Robinson In Ruins Review
Patrick Keiller is a unique talent in British cinema. His particular style of filmmaking hasn't been widely taken up and he only works on a very occasional basis. But I can't think of anyone else who makes films that are quite like this; this hypnotic, this funny and this visually spectacular. This, you see, is what I call spectacular; you can keep the 3D robots in Transformers: Dark Side of the Moon as long as I can have Keiller's extraordinarily detailed close-ups of lichen on the A34 road sign.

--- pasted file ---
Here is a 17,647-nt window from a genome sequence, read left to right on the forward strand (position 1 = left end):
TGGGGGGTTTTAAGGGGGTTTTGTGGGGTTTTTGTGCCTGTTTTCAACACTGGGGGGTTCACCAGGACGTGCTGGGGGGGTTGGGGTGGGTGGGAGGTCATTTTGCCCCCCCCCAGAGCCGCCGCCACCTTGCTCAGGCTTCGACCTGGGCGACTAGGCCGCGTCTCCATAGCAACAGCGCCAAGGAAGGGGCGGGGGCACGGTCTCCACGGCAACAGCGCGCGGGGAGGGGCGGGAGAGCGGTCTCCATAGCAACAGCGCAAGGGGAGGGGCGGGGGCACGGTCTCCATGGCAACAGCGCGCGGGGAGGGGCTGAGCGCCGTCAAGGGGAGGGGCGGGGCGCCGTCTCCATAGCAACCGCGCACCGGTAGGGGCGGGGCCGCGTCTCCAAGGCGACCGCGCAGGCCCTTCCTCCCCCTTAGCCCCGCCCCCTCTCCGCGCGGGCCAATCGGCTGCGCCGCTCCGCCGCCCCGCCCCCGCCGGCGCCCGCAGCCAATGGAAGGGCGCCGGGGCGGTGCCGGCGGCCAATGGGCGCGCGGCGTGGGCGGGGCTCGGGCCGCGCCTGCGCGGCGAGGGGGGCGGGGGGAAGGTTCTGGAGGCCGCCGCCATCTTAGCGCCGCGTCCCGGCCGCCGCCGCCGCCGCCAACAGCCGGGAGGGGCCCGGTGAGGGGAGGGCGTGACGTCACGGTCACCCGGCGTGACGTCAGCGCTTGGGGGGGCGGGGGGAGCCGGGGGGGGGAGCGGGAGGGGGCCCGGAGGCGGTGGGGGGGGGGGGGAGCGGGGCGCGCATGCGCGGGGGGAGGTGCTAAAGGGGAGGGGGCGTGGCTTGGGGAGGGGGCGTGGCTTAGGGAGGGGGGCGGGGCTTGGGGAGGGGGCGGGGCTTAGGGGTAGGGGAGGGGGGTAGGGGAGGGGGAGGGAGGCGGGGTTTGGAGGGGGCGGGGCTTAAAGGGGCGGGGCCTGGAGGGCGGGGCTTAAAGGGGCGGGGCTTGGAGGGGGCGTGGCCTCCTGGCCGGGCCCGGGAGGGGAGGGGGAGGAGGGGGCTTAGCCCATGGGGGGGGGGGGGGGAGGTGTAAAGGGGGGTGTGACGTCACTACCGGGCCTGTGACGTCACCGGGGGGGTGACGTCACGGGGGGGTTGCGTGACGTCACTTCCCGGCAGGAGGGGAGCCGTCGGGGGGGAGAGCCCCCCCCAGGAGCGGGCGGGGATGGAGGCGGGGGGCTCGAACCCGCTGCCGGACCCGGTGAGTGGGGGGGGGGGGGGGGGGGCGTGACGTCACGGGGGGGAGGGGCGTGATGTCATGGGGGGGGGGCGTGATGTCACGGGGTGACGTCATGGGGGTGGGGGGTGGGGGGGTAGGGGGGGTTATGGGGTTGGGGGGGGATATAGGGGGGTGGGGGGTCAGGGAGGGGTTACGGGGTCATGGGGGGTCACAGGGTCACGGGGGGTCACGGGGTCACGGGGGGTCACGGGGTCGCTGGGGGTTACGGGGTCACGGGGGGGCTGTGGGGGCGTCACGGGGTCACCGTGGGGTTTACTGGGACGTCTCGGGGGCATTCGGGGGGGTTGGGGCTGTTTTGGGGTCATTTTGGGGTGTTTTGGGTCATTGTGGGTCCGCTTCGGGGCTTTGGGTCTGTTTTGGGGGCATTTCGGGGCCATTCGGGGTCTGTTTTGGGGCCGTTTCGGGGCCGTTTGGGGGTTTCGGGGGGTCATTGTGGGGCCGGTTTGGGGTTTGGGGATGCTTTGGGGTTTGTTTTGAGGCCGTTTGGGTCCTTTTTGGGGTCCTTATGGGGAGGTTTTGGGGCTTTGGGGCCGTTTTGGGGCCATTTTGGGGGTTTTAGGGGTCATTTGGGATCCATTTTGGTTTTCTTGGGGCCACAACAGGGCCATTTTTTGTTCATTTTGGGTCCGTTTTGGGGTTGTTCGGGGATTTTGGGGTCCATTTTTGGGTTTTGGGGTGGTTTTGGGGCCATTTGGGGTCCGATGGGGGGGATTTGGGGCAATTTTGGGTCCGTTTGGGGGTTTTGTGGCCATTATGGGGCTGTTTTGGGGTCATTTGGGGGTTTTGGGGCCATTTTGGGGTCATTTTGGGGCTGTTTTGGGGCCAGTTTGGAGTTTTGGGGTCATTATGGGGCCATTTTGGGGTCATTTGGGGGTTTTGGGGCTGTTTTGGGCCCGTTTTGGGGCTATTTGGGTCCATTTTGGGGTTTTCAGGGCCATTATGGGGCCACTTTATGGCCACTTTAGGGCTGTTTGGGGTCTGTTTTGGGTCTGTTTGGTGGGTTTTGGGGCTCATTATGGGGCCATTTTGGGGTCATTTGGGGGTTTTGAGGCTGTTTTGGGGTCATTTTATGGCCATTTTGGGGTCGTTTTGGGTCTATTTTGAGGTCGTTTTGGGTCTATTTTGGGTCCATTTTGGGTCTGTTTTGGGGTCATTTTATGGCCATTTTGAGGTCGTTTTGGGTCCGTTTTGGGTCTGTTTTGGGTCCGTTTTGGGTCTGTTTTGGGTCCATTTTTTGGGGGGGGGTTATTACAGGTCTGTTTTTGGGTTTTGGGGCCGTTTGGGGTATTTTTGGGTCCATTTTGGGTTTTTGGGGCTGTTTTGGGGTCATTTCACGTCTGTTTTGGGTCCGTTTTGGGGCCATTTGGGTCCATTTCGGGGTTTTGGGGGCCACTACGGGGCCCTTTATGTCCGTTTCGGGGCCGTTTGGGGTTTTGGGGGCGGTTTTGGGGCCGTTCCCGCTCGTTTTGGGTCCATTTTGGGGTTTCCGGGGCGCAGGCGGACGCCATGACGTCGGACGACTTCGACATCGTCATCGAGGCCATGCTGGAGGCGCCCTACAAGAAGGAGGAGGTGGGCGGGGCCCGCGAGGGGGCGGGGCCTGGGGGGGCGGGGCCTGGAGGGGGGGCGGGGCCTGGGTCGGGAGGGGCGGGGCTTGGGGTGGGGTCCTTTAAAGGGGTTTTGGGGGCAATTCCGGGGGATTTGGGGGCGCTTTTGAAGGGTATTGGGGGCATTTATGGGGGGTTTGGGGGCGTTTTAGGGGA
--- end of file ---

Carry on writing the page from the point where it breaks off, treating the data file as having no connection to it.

In 1981, Keiller made his first film - Stonebridge Park - and went on to make four other short films which established the style which first gained wide exposure in London, released in 1994. Keiller's camera stays still, observing a scene in varying degrees of detail, while an unseen narrator talks to us. The juxtapositions between speech and image are sometimes deeply profound and sometimes, as in the Chippendales/Rimbaud moment in London very funny. It takes a few moments to accustom oneself to Keiller's very individual style but it's very easy, once you're in, to get hooked and consequently it's quite a shock when the camera appears to move - although it's not the camera which is moving, it's the escalator which it's standing on. It has been said that London, one of my favourite films, shows Keiller's techniques at their most successful and, if that's true, a large part of the success was down to Paul Scofield's dry, ironic narration. It's perhaps significant that the follow-up Robinson In Space doesn't attempt anything very different; the socio-political undertones remain radical and left-wing and the main change is the expansion of the scope of the locations used in the film. This later film ends very abruptly and suggested at the time that Keiller might, perhaps, have run out of steam.